Oyster Beds Closed Along Mashnee Dike

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By: Diana T. Barth
Published: 08/25/11

In what Bourne Natural Resources Director Timothy W. Mullen predicted would be an unpopular, albeit necessary, measure, he recommended this week that the oyster beds off the Mashnee Island dike be closed to shellfishing, effective yesterday. After hearing that both state and local officials were concerned that keeping those beds open could completely “wipe them out,” selectmen voted Tuesday in favor of the closure, made for the purposes of “propagation and general management of the fishery.”

The closure will last for an “indefinite period,” perhaps until the start of the 2012 oyster season. Oystering season normally runs during November and December, on Sundays only. If the beds had remained open this year, the oysters would not last a season, and would not be able to reproduce for the 2012 season, Mr. Mullen said.

The closure affects the waters off the dike from the “No Shellfishing” sign at the end of the access path on the northerly side of the dike, running for 1,100 feet to a similar sign on the southerly side. The closure would extend to floating markers placed 150 feet offshore.

Mr. Mullen said that his department then planned to put some 30,000 oysters from one to three inches in size into the dike area, adding that he anticipated that the 40,000 oysters expected to be grown as part of a Massachusetts Maritime Academy project would be considered for seeding in that area, as well.

Selectman John A. Ford Jr., questioned whether it was a good idea to put all of the stock, some 70,000 oysters, into the dike area. He said he wanted to ensure that Bourne’s seniors had a good place to harvest them, and access to the Mashnee Island dike was limited and often difficult.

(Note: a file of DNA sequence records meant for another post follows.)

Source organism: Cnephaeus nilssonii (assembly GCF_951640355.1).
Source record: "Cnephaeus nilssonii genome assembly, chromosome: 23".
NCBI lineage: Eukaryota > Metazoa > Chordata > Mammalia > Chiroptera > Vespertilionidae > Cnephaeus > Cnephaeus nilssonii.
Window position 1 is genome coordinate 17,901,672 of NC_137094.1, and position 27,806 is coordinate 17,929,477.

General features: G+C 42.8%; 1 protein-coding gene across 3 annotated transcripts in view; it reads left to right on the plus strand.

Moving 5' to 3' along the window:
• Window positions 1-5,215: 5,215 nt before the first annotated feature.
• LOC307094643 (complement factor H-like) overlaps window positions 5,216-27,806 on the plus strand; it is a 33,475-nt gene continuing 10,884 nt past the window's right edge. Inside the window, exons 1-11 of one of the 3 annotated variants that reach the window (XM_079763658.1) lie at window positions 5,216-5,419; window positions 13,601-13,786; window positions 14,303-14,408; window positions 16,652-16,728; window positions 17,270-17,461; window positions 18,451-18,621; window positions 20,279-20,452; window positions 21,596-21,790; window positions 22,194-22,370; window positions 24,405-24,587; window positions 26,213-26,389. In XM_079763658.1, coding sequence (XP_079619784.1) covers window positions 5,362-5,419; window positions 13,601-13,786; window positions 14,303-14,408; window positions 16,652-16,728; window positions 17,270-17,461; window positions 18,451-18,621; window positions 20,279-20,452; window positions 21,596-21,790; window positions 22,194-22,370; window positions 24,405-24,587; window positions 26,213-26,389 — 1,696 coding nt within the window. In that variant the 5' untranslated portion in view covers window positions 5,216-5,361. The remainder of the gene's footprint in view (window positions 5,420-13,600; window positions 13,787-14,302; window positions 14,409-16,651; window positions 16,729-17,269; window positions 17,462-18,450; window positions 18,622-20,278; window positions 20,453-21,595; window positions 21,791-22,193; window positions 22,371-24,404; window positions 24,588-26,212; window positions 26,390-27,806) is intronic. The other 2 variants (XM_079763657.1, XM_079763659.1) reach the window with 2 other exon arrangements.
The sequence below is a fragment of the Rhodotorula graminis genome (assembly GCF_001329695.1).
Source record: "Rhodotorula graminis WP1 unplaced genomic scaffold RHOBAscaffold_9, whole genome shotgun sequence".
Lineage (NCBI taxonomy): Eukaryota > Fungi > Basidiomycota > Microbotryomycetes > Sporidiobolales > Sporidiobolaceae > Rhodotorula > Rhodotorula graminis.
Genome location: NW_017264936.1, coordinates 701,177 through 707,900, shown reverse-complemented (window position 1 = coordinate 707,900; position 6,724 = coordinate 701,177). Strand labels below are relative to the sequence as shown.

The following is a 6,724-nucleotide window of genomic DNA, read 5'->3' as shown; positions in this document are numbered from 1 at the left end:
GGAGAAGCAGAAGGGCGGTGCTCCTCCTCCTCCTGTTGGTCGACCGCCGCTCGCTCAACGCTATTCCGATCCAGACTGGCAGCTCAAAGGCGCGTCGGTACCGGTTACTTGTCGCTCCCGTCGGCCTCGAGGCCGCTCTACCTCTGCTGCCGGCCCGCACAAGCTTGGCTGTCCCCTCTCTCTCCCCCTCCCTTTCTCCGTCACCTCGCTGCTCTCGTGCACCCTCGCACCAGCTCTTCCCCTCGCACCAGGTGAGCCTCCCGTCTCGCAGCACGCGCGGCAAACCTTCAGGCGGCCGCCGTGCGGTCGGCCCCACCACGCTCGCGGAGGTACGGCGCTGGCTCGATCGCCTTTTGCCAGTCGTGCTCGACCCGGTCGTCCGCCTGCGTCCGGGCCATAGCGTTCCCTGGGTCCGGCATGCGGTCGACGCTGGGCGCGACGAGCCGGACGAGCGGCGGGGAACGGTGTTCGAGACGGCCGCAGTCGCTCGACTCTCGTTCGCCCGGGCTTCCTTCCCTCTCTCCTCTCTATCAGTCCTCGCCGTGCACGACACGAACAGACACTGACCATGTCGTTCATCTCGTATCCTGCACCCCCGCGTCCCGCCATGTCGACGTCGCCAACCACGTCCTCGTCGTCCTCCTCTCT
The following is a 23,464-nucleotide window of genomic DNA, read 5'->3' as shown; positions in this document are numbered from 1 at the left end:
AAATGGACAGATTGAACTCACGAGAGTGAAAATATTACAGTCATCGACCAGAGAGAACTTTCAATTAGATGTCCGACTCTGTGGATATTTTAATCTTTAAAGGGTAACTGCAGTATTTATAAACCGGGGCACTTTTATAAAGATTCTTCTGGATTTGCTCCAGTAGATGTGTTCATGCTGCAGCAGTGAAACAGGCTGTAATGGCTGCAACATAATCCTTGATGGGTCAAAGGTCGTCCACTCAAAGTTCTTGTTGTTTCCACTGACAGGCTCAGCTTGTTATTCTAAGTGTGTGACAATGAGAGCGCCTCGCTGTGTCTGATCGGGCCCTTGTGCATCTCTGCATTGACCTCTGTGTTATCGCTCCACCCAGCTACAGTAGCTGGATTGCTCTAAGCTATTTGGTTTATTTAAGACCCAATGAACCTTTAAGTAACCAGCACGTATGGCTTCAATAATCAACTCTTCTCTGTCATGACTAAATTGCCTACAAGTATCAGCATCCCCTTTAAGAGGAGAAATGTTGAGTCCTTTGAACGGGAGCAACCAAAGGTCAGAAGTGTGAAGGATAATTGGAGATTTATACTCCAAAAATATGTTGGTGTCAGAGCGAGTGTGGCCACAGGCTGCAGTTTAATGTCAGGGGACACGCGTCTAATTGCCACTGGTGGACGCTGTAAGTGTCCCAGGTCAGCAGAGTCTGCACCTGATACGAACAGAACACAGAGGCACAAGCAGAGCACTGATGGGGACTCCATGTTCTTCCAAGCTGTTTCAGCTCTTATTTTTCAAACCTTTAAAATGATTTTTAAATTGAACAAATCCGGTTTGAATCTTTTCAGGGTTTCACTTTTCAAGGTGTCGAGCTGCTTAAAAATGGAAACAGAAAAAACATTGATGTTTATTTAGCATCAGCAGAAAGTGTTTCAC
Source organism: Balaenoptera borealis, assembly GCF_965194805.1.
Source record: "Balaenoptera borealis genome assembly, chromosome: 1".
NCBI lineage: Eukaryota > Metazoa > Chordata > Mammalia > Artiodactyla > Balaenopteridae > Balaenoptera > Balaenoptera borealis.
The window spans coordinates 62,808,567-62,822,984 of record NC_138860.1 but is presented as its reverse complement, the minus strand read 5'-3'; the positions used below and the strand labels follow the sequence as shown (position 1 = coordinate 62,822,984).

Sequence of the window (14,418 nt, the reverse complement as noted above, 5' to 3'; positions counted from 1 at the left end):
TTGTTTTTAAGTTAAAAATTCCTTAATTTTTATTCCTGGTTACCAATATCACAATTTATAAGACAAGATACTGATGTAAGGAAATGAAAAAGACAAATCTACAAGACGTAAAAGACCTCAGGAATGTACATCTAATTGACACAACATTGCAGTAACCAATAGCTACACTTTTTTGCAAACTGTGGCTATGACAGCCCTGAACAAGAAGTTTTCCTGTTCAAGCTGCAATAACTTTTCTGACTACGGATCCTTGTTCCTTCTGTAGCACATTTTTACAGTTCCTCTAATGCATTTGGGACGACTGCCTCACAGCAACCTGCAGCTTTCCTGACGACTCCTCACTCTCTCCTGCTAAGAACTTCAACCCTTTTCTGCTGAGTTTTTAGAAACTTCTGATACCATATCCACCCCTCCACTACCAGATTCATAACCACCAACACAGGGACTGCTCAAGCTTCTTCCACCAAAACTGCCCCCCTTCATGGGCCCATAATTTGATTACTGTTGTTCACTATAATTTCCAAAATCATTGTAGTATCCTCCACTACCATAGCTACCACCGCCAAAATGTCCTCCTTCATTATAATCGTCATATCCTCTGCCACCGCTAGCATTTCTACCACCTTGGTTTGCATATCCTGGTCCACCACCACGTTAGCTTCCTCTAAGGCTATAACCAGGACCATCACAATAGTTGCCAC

Other areas in town, however, had their own issues, including with oyster drills, which have been described as small sea snails that prey directly on shellfish, usually on small American oysters. Certain areas, like some of the waters off Monument Beach did not lend themselves to oysters, Mr. Mullen said; others, like Squeteague Harbor, were recovering from junior oyster disease,

Mr. Mullen also said that he wished access were more of an issue in the dike area; then, he said, those beds might not be under such pressure. He explained that the easily harvested, hard-shelled, healthy oysters those beds contained had become increasingly popular, in spite of the fact that access to them was limited.
People came by boat, were dropped off on the dike, or parked a distance away and walked in, he said.

Mr. Ford then said that he had been on hand for the last day of oystering season in December of 2010, adding that there were still plenty of oysters available as that season ended. He asked what happened to the beds.

After the close of the season, Mr. Mullen said, the dike area’s popularity continued among those persons who had a license to shellfish during the off-season.

Native American fishing rights, for example, allow for fishing for “sustenance” at any season that the resource is available. Those rights have been recognized for more than 300 years by a succession of treaties, statutes, and legal decisions. Mr. Ford asked if what constituted “sustenance” was a defined amount, and if the off-season take could be limited, if that were to become an issue. He also wondered if illegal commercial operations had taken place, and thus how visible the beds would be when they were again populated. Mr. Mullen assured selectmen that the area was very visible, including from the Monument Beach marina area.

It was suggested that Mr. Mullen discuss the area with members of the Bourne Shellfish Working Group going forward. Mr. Ford said that, with oysters at a premium, he was “looking to spread the wealth.”
Although he accepted Mr. Mullen’s recommendations, he commented that he would be revisiting the issues again in the future.


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